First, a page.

The Lord Jesus reminds us that when we set the kingdom of God as our priority, we will not try to do too many things at once. Our activities will be directed and focused on one thing. 

Notice something else that we see about this priority. Notice not only that this priority will direct the activity of our life, but notice also further that when the kingdom of God is our priority: 

B. It Will Dictate The Attitude Of Our Life

Look carefully again at what the Lord says in verse 33. He says, "But seek ye first the kingdom of God..." Notice that familiar biblical phrase, "the kingdom of God."

I've heard several attempts to define what exactly constitutes the kingdom of God, and I am not sure if any of them were exactly correct.I believe very simply, that the kingdom of God is a life in which God's will and God's word is the supreme and sole authority.

Living in the United States, it is difficult for us to really grasp the principles of a kingdom. We elect our leaders, and expect them to enact our wishes. In a kingdom, or an absolute monarchy, the king is completely in charge of what goes on in his kingdom. The people that live in his kingdom are completely subject to his commands and instructions for their lives. They don't get a voice, a vote, or a veto. They are simply expected to obey the king.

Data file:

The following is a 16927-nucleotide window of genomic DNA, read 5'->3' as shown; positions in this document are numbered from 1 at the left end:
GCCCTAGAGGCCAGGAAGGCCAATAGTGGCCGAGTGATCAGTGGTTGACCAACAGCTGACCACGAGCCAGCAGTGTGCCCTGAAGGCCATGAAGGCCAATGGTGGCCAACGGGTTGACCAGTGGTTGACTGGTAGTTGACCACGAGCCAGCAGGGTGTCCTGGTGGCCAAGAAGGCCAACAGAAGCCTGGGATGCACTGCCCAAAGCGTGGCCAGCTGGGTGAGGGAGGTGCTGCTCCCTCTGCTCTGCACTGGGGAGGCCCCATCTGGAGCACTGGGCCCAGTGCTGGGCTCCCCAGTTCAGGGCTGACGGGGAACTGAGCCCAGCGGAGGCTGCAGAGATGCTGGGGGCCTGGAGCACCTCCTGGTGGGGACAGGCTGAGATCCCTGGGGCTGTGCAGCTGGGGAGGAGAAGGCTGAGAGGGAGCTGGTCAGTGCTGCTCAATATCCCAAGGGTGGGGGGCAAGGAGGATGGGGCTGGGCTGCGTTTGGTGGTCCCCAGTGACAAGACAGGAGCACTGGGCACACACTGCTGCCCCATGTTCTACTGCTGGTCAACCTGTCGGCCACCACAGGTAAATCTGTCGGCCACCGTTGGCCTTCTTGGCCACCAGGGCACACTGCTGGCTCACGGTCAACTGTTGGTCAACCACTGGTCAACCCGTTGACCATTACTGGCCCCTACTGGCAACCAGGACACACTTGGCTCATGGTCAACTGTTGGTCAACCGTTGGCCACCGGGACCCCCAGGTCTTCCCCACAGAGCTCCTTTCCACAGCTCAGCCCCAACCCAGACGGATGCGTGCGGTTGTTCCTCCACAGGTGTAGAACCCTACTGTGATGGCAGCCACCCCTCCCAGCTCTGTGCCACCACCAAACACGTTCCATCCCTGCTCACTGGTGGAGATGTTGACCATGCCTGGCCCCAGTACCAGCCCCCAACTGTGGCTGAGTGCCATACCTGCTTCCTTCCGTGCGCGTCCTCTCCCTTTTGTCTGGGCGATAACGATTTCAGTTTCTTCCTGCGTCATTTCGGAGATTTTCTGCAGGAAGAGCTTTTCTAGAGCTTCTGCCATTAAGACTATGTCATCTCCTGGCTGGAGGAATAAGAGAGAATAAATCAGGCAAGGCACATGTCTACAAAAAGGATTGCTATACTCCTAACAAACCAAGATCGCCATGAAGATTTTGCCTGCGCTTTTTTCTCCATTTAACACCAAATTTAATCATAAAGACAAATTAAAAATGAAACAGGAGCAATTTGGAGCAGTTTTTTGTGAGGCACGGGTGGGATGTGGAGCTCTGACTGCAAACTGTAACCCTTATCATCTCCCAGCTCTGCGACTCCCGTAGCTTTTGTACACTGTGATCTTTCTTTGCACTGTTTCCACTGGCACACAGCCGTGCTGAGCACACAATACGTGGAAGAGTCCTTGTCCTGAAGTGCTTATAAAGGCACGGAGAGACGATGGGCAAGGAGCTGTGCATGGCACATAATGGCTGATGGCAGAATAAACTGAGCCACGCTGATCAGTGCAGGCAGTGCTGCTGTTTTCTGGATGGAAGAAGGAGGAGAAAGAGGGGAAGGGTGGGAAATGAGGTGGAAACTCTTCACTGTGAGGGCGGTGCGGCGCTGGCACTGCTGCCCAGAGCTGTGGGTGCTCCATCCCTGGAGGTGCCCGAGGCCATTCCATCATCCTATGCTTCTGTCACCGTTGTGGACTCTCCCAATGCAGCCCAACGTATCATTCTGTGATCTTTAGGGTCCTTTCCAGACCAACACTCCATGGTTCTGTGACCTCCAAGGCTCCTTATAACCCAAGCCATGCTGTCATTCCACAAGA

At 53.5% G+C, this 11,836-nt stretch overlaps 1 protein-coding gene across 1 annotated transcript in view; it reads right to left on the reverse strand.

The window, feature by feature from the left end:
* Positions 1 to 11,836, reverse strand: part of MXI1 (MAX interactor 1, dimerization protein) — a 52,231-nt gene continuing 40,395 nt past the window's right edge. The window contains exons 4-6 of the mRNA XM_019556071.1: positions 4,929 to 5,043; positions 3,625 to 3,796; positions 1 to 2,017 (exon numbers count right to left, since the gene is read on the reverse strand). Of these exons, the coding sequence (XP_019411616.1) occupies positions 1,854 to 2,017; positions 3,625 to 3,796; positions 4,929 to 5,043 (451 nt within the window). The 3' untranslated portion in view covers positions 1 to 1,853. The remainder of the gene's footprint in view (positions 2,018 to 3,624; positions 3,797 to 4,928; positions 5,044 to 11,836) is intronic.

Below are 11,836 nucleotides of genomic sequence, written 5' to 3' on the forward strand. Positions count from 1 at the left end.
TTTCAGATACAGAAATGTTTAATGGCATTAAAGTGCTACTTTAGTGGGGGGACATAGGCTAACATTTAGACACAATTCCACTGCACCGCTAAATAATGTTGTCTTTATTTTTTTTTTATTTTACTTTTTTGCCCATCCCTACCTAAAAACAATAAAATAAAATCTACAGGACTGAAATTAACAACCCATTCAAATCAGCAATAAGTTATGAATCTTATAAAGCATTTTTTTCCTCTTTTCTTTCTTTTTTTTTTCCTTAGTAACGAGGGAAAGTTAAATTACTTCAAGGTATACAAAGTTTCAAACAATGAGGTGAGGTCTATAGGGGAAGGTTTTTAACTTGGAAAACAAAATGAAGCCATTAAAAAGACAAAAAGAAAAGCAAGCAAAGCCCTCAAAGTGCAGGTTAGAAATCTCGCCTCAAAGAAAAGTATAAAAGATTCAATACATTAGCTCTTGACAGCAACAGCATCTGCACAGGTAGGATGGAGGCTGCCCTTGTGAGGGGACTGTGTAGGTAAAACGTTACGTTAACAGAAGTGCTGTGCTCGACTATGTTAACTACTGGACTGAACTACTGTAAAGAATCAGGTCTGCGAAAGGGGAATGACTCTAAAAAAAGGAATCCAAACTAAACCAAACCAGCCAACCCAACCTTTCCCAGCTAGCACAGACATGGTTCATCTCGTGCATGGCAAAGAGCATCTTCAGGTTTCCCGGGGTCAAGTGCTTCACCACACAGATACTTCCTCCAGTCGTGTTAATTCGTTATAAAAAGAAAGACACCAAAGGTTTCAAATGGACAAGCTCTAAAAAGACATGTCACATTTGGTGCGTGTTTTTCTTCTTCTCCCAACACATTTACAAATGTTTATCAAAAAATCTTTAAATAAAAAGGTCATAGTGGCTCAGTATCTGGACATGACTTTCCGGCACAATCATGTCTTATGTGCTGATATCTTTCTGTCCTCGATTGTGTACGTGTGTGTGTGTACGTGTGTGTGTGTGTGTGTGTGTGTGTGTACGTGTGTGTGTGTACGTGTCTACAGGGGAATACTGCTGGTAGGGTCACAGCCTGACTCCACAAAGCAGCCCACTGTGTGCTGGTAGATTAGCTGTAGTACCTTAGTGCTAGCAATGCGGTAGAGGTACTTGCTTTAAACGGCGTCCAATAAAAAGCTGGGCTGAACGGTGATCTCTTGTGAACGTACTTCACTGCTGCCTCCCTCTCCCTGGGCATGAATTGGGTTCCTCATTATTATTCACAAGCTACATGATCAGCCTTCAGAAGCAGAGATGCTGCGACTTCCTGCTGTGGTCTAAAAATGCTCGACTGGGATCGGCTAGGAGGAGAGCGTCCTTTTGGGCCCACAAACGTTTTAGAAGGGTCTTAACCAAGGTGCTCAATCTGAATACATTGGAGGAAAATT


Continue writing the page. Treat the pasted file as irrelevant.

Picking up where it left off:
This is the kind of life that Christ is describing when He mentions the kingdom of God. Christ is calling us to make the kingdom of God our priority, which means that we live our lives in complete and total obedience to the King. To live in the Kingdom of God is to accept Christ's absolute rule over your life.If you seek first the kingdom of God, then there will be no hesitation or negotiation over the will of God. You will obey His Word without debate or delay.

The old Puritan, Richard Baxter understood the rules of the kingdom of God. Many years ago he wrote,

"Lord, it belongs not to my care,

Whether I die or live,

To love and serve Thee is my share,

And this Thy grace must give,

Christ leads me through no darker rooms,

Than He went through before,

He that to God's kingdom comes,

Must enter by this door."iii

The clutter of our lives can only be cleared when we have made the kingdom of God our priority, and let that priority guide all that we do.